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Are agile, DevOps and similar certifications worth it?

Sharon Florentine | April 21, 2016
DevOps, continuous delivery, scrum and agile are all necessary skills in an IT-driven workplace. But how much can certifications in these areas really prove?

Certifications have always been about benchmarking and assessing IT professionals' ability to use technology and provide something of a guarantee that candidates are competent with needed skills in the workplace. But as DevOps, continuous delivery, agile, scrum and other frameworks become necessary, the question around certification of these skills becomes this: How can you accurately assess and measure the less-tangible, softer skills hiring managers require? And if you're an IT pro, do you need one or more of these certifications at all?

"This isn't so different from the existing certification world in that it's about measuring people's ability to use tech to drive the business. We can use certifications to verify that they have the hard skills to do the job and use certain tools, but we also need to measure understanding of principles and best practices around technology," says François Déchery, co-founder and vice president of customer success at continuous delivery solutions company CloudBees.

A subjective assessment

That brings elements of subjectivity into an area that's traditionally been seen as a objective way to measure skills and competency. Organizations have unique needs and so their idea of "best practices" might be different from one business to another, says Déchery.

"Is there a 'right' answer? What is the best 'best practice' for some of these skills? By definition you're asking about what's 'best practice' not just for the frameworks and skills you're measuring, but how candidates will apply those to your business -- given X, Y and Z constraints, how would you design, build deploy and integrate tools? What about security? How about usage of management systems? Resource allocation and value? This is what many of these certifications are really trying to get at," Déchery says.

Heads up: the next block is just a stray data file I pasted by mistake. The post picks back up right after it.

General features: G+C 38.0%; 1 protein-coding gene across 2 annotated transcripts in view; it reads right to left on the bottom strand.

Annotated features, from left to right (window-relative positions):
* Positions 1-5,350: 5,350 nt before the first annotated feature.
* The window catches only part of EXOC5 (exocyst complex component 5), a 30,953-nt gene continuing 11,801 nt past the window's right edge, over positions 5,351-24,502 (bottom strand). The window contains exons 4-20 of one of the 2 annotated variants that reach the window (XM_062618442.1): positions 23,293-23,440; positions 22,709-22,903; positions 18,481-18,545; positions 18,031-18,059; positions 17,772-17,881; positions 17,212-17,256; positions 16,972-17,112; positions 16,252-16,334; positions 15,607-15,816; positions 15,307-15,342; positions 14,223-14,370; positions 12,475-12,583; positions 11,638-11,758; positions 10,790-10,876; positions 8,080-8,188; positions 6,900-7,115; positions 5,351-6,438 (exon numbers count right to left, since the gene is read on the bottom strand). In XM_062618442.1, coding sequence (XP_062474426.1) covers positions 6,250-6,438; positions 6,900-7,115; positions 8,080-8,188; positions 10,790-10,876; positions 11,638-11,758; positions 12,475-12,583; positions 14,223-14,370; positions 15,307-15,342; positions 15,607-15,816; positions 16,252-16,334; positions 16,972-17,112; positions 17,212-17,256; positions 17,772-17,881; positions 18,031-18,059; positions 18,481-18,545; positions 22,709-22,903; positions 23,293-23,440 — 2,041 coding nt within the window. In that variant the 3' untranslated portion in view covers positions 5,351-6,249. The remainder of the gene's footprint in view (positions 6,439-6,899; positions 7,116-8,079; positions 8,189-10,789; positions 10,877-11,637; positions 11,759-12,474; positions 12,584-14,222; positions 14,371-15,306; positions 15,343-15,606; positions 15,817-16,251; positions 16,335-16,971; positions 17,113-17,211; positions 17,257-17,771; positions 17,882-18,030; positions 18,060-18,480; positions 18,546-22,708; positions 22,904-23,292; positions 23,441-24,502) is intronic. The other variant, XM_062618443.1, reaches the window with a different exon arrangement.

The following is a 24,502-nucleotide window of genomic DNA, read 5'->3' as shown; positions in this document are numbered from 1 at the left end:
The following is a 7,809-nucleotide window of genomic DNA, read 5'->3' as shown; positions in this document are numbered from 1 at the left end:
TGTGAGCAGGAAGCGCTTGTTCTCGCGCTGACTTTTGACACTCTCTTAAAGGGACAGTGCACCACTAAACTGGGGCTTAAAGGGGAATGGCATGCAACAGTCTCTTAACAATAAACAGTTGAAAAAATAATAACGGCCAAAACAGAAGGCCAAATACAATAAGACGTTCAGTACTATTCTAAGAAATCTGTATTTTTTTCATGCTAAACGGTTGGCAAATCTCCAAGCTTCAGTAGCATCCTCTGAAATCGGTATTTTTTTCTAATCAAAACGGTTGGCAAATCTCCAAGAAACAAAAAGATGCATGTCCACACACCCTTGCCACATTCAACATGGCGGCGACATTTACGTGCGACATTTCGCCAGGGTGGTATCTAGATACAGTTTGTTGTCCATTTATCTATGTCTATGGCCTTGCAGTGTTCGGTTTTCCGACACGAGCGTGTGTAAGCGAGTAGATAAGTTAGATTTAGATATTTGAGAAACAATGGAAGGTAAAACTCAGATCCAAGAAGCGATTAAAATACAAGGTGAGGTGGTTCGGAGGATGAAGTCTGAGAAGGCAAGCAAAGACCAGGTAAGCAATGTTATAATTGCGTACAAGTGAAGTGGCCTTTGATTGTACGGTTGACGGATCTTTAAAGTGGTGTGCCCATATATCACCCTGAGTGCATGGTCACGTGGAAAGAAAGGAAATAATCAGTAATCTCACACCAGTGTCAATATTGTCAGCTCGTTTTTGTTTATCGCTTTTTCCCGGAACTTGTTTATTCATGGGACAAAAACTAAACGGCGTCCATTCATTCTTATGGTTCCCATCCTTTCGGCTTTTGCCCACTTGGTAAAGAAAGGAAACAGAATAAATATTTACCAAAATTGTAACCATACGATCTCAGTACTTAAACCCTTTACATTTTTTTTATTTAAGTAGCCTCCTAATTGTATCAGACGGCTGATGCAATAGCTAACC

In newer, more niche areas like DevOps, agile and continuous delivery, where the space hasn't been fully defined, certification becomes even more important and can also help differentiate candidates in the marketplace by signaling not just technical competency, but also a candidate's approach to solving problems and addressing issues, says Jose Alvarez, cofounder and managing director of technology consulting firm Zivra.

"IT certifications around these areas can also be used to show which point of view you are representing. Where new definitions and points-of-view are being developed every day within these frameworks, IT certifications demonstrate which approach you will take to solving your customers' issues. For example, will you take an enterprise service view to DevOps, or are you certifying yourself in specific technology or automation?" Alvarez says.

Skills around DevOps and agile are much broader than one specific technology or process. In order to measure a candidate's capability in these areas, you need to know that they can work with more than one technology or process, and that's what many of these certifications are trying to address, Alvarez says.

 

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